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FCC Narrowbanding Mandate
 

FCC Narrowbanding FAQs

Please view frequently asked questions below.  Download FAQ (PDF)

1. What will happen if I fail to comply with the FCC Narrowbanding mandate?

Users who do not comply with the FCC Narrowbanding mandate face admonishment, monetary fines, difficulty in obtaining future licenses and/or loss of license.

2. What are the monetary fines for noncompliance?

According to the FCC, monetary forfeitures may be "up to $16,000 for each violation or each day of continuing violation, and up to $112,500 for any single act or failure to act."

3. Can I continue to operate on a secondary basis at 25 kHz efficiency after the January 1, 2013 deadline?

No. Licensees have been instructed to convert their systems either to 12.5 kHz maximum bandwidth or equivalent efficiency by January 1st.

4. What is the equivalent efficiency?

Licensees may meet an "equivalent efficiency,” also referred to as the “efficiency standard," instead of satisfying the requirement to operate channels with a bandwidth of 12.5 kHz or less.

  • Voice operations: One voice path in a 12.5 kHz channel or two voice paths in a 25 kHz channel.
  • Data operations: Data rates must be greater than 4.8 kbps per 6.25 kHz channel.

5. Will the FCC still accept and grant a waiver request for extensions after the January 1, 2013 Narrowbanding deadline?

The FCC has not set a date after which waiver requests will not be accepted. However, later filed waivers will be highly scrutinized by the FCC since licensees have been aware of the deadline for many years. If an extension is granted, licensees should expect their waivers to be valid for shorter periods and plan accordingly.

6. How will the FCC know if my system is narrowband compliant after the
January 1, 2013 deadline?

According to an August 22, 2012 Advisory from the FCC, "[Its] Enforcement Bureau is committed to aggressively enforcing the narrowbanding transition deadline." The FCC plans to audit its database after the start of the year to identify license holders who haven’t narrowbanded. Other licensees may also report illegally operating wideband.

7. Do I need to let the FCC know that I am operating narrowband equivalent technology on 25 kHz channels after the January 1, 2013 deadline?

If your license reflects the correct emission designator, the FCC will assume you are operating within required specifications. However, the FCC reserves the right to confirm this item and to change future policy if a licensee holds authorization for a wider bandwidth in addition to the narrowband designator.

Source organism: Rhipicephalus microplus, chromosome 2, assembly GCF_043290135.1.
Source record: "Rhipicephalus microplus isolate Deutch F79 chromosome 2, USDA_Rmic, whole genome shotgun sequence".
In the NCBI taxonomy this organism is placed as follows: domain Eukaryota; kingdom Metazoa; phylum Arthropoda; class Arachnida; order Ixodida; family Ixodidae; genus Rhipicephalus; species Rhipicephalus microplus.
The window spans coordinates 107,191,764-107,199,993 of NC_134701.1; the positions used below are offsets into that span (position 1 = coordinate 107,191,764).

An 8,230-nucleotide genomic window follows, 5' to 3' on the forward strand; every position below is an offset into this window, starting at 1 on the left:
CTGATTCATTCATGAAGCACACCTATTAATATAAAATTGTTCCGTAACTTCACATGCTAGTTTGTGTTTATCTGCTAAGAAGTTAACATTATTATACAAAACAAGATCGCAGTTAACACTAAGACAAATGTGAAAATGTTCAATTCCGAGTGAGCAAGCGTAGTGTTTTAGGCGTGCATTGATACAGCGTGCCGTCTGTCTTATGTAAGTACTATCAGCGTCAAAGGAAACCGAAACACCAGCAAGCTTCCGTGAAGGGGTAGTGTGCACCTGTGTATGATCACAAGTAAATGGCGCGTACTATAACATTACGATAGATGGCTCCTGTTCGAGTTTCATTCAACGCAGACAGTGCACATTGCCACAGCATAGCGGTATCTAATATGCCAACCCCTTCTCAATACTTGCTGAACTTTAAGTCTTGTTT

8. How can I determine if I have a valid FCC license?

Contact an Authorized Icom Dealer in your region for assistance or advice.

9. I currently have a license for a 25 kHz channel. Will I automatically be entitled to license two 12.5 kHz channels after I narrowband?

No. Your 25 kHz channel will not be split into two 12.5 KHz channels, although you can apply for additional 12.5 kHz channels through a certified frequency coordinator.

10. Will I lose coverage area when I narrowband?

Every system is different and users may experience a loss in signal strength. For a better estimate of how narrowbanding will affect your communications, consult with an Authorized Icom Dealer or
Icom Representative in your area.

11. Will I end up with more spectrum after I narrowband?

No. You will still be licensed on your current frequency.

12. Will 25 kHz wideband systems receive interference from narrowbanded systems?

Noncompliant systems will most likely experience interference from both primary co-channel and neighboring channel narrowband systems.

13. After I convert my radio system and licenses to 12.5 kHz narrowband use, do I keep the 25 kHz spectrum I was once authorized to use?

No. After you update your system to narrowband efficiency, you will still be licensed on your current frequency. The amount of authorized spectrum will be reduced.

14. How should I dispose of wideband equipment?

Surplus property entities may assist with the disposal and sale of wideband-only equipment. Check with your agency or other departments for other courses of action. Be sure to remove all frequency and channel elements before disposal.

15. How can I determine if my Icom radios are narrowband compliant?

All Icom Land Mobile radios featured on the Icom America site are narrowband compliant. For specific model information, visit Icom America’s Land Mobile web page.

Obtain additional information on Icom products from your local Authorized Icom Dealer.

16. Does Icom offer a communications solution for greater efficiency than the FCC’s 12.5 kHz efficiency requirement?

Yes. Exceed current FCC narrowbanding standards at 6.25 kHz efficiency with IDAS™, the Icom Digital Advanced System. IDAS is a customizable radio solution that features spectrum efficiency, audio quality and coverage, secure conversation, IDAS trunking, IP connectivity and flexible migration path.

Visit Icom's website for more information on IDAS.